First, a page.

Here's a larger version (4800 pixel) of this subtly beautiful shorebird:

Black Turnstone - In Situ: Download 4800 pixel image (JPEG: 4.1 MB)


1. These images - in all resolutions - are protected by copyright. I'm fine with personal uses of them (including use as desktop backgrounds or screensavers on your own computer), but unauthorized commercial use of the image is prohibited by law. Thanks in advance for respecting my copyright!

2. Like all photographs on this website, these images were captured following the strict ethical guidelines described in The Wildlife FIRST! Principles of Photographer Conduct. I encourage all wildlife photographers to always put the welfare of their subjects above the value of their photographs.

3. This image was captured during my Autumn in the Queen Charlotte Strait exploratory photo adventure in October of 2023. Each year I offer trips into two different parts of the Great Bear Rainforest as well as two tours into the Khutzeymateen Grizzly Sanctuary (to photograph grizzlies, of course!). Details about these trips can be found on the Photo Tours page of this website.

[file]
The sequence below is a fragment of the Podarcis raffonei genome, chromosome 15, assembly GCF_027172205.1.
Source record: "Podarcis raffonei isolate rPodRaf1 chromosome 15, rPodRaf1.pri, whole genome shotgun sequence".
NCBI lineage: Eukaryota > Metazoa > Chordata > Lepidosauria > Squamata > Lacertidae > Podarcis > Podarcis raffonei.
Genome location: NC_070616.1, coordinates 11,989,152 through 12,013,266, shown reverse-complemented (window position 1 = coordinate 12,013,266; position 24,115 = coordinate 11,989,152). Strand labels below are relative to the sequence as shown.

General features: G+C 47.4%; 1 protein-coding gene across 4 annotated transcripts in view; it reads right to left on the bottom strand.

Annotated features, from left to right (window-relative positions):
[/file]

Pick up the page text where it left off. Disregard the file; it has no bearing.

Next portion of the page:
Behind the Camera

Black Turnstone - In Situ. Queen Charlotte Strait, British Columbia, Canada. October 14, 2023.

High Efficiency* Compressed RAW (NEF) format; ISO 900.

Nikon Z 9 paired with Z Nikkor 800mm f6.3S. Hand-held from floating Zodiac. VR on in Sport mode. Single-point AF area mode.

1/640s @ f6.3; -0.7 stop compensation from matrix-metered exposure setting.

At the Computer

Black Turnstone - In Situ. Queen Charlotte Strait, British Columbia, Canada. October 14, 2023.

Initial noise reduction and capture sharpening on the .nef (raw) file using the DeepPRIME XD algorithm of DXO PhotoLab 7.6 Elite (using the appropriate lens/camera optical module).